23. The plant according to any one of claims 20-22, characterized in that said one or more loading systems operate by means of the combined use of the thrust of a last loading screw feeder and of the suction produced by the partial vacuum generated by means of the geometry of the connecting pipe, in the vicinity of the coupling point between the connecting pipe and the loading system.

24. The plant according to claim 23, characterized in that the geometry of the connecting pipe in the vicinity of the connecting point between the connecting pipe and the loading system consists of a cross- section reduction.

25. The plant according to any one of claims 20-24, characterized in that the cleaning reactor/section is provided with a system for separation and expulsion of the solid products that are the result of the cracking of said polymeric material and of any non-polymeric contaminants that are present together with said polymeric material.

26. The plant according to claim 25, characterized in that said system for separation and expulsion of said solid products consists of a surface scraper and by a slot by means of which said solid products are conveyed into an adapted expulsion chamber, from which they are subsequently expelled from the plant by gravity.

27. The plant according to any one of claims 17-26, characterized in that said catalyst is a catalyst as defined in any one of claims 5-1 1.

Description:
PROCESS FOR THE THERMO-CATALYTIC CONVERSION OF POLYMERIC MATERIALS

The present invention relates to a process and a plant for the thermo- catalytic conversion of polymeric materials, in particular plastic waste, into liquid hydrocarbons suitable for use in the energy sector and in the transportation sector, or into chemical products that can be utilized in the industry.

Correct waste management is one of the most important global environmental challenges. The continuing increase of world population, together with economic growth and the related improvement in living conditions experienced by millions of people, mainly in developing countries, is leading at a global level to an exceptional increase in the production of waste.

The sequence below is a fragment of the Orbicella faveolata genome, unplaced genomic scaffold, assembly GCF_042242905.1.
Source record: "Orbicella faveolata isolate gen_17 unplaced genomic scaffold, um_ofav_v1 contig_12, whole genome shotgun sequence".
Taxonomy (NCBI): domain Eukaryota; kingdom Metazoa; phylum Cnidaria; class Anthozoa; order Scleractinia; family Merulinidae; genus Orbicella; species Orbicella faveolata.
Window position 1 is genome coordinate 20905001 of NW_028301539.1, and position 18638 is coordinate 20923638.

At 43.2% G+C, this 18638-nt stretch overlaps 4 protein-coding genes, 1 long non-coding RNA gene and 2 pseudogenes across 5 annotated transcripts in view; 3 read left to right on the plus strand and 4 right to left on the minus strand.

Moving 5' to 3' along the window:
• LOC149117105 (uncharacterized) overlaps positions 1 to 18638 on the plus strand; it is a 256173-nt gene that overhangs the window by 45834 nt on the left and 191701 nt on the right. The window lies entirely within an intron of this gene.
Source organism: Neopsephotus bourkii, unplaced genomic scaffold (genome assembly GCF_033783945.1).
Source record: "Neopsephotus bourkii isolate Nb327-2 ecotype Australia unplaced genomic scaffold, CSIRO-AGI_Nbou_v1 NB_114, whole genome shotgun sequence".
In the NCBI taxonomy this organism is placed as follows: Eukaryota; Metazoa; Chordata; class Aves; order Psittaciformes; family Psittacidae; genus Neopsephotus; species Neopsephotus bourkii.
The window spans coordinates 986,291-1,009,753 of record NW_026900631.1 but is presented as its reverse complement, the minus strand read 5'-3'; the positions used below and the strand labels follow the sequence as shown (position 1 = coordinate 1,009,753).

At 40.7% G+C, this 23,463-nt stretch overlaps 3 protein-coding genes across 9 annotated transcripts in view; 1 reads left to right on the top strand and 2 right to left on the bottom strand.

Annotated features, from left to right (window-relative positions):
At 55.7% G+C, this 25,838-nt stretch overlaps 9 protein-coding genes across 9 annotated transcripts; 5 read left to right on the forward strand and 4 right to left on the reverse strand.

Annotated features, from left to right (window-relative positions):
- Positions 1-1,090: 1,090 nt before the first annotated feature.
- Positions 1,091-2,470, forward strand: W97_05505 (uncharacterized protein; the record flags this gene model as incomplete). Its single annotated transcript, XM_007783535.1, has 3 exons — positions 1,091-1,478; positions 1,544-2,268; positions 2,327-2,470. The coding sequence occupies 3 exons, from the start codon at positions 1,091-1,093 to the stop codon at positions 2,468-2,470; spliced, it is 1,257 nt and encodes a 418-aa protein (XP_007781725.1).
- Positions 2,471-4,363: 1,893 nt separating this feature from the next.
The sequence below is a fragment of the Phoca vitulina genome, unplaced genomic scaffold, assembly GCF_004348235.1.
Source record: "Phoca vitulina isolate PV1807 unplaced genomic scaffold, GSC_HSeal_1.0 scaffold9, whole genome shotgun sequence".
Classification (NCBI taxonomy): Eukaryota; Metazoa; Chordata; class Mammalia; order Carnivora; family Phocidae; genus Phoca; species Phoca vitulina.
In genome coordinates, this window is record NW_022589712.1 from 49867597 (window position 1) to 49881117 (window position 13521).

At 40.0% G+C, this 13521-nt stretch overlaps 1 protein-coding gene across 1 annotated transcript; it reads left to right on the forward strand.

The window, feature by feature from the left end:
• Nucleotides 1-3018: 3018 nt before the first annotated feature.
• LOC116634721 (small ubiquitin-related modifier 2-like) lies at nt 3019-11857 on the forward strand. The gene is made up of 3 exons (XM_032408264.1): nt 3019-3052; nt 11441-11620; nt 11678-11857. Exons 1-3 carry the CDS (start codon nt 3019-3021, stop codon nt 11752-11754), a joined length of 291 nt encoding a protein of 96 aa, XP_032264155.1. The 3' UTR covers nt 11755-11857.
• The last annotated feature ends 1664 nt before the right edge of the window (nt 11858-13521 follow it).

Based on assessments made by the World Bank, it is estimated that approximately 10% of annual production of municipal solid waste alone is composed of plastic waste. Further studies conducted by the Ellen MacArthur Foundation together with McKinsey & Company, further, have shown that in the last 50 years the production of plastic waste has increased considerably and that the incorrect management of this type of waste causes great environmental damage, also to the marine ecosystem.

Recycling, waste-to-energy conversion and landfill disposal are known among the practices and technologies currently used for plastic waste management.

The recycling of plastic polymeric materials is a specific sector of waste recycling and consists of a set of operations performed on waste composed of plastic materials in order to obtain new material to be reintroduced in production processes. After the sorted waste collection step, the plastic is taken to first selection and treatment plants; it is then separated from other fractions and impurities and then divided by polymer type. In particular, low- and high-density PET and PE are selected. Various methods for mechanical recycling are known which are adapted to obtain flakes or granules which are then used to produce new objects.